“All our bilateral agreements with China, Japan, Korea, France and with China under previous administrations, all of them have a choice of governing law provisions. And all of these choice of governing law provisions refer to the law of the lender, not the law of the borrower,” Joven said.

“Because if we rely on our own law or borrower’s law, then there will be a lot of avenue for us not to pay the loan we owe. And we as Filipinos are not like that,” he added.

Joven said the provision on the waiving of “sovereign immunity” is also a standard in all loan agreements. He explained the waiver only applies to the “arbitration proceedings and the enforcement of arbitral award.”

“We only waive sovereign immunity only in so far as the arbitration proceedings and the enforcement of the arbitral award. We do not waive sovereign immunity if it does not relate to the arbitral proceedings or the award,” he said.

Joven explained that Article 8.6 of the loan agreement states that an arbitration ruling may only be recognized by the Philippines if it is “not obtained through collusion or fraud, and such award was not based on a clear mistake of fact or law,” and that the award is “not contrary to public policy in the Republic of the Philippines.”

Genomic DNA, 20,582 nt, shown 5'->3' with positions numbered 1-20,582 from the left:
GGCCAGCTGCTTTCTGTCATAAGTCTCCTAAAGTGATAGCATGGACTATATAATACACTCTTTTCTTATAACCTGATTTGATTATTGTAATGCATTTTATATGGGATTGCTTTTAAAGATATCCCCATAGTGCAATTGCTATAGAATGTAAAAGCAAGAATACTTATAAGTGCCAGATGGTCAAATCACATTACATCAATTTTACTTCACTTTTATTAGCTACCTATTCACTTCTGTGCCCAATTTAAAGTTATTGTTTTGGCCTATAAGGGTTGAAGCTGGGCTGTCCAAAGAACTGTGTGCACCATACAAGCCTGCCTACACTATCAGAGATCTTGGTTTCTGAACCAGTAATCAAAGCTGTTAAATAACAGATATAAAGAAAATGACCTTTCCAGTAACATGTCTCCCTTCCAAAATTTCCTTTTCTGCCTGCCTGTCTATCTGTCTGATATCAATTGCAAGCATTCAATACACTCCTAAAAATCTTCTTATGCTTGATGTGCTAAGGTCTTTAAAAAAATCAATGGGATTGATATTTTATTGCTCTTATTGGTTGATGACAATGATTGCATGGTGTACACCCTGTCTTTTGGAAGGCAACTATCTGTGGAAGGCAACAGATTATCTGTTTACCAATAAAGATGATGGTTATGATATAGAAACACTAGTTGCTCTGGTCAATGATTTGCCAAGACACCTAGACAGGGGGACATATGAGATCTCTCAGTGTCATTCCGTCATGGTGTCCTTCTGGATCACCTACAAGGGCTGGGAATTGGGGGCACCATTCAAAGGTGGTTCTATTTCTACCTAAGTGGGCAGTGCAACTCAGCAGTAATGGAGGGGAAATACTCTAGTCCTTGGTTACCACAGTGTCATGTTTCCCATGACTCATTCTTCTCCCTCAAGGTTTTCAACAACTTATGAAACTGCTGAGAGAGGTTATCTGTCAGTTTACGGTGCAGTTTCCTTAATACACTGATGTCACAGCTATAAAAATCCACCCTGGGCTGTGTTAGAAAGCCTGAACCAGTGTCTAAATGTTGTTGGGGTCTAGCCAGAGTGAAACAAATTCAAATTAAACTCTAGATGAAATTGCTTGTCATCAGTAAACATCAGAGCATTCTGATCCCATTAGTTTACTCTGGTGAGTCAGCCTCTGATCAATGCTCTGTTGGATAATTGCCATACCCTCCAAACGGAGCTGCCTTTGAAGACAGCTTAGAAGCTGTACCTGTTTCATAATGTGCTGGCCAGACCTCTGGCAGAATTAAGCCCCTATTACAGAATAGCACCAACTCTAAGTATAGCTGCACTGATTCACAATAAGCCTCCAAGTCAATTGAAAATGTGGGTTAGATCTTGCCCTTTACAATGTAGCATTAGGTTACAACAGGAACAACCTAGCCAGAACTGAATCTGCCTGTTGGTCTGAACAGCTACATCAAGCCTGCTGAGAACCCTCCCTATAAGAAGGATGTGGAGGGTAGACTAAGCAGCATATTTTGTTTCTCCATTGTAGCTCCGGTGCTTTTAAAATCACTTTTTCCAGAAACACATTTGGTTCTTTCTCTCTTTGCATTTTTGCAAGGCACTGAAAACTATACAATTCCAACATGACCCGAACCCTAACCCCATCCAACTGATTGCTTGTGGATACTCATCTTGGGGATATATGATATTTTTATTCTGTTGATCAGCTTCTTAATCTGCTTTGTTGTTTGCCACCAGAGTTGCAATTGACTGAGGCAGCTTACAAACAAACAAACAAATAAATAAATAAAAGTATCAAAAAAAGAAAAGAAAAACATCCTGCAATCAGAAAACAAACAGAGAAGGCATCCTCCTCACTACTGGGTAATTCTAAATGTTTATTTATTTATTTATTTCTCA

“Assuming that there is a dispute which underwent arbitration, eventually you will need to go to Philippine laws to seek your answers,” Joven said.

“You cannot rely on Chinese law especially in the definition of what is a government asset or what is a public asset.”

He also debunked the notion that the Chinese deal is disadvantageous to the Philippines because of its supposedly high interest rates.

He said for the Chico project, China imposed a 2-percent interest rate, which is better than the 2.7-percent interest rate Japan imposed for the North-South Commuter Rail project, and the 3.69-percent interest rate by France for the Cebu Bus Rapid Transit project. The figures were all based on equivalent fixed US dollar rates.

Finance Assistant Secretary Tony Lambino, meanwhile, said as of the end of 2018, the Philippines’ total project debt exposure to China was at 0.66 percent, lower than Japan’s 8.9 percent.


Agabin, meanwhile, stressed that no portion of the Philippine territory or maritime domain was made collateral for the Chinese loans.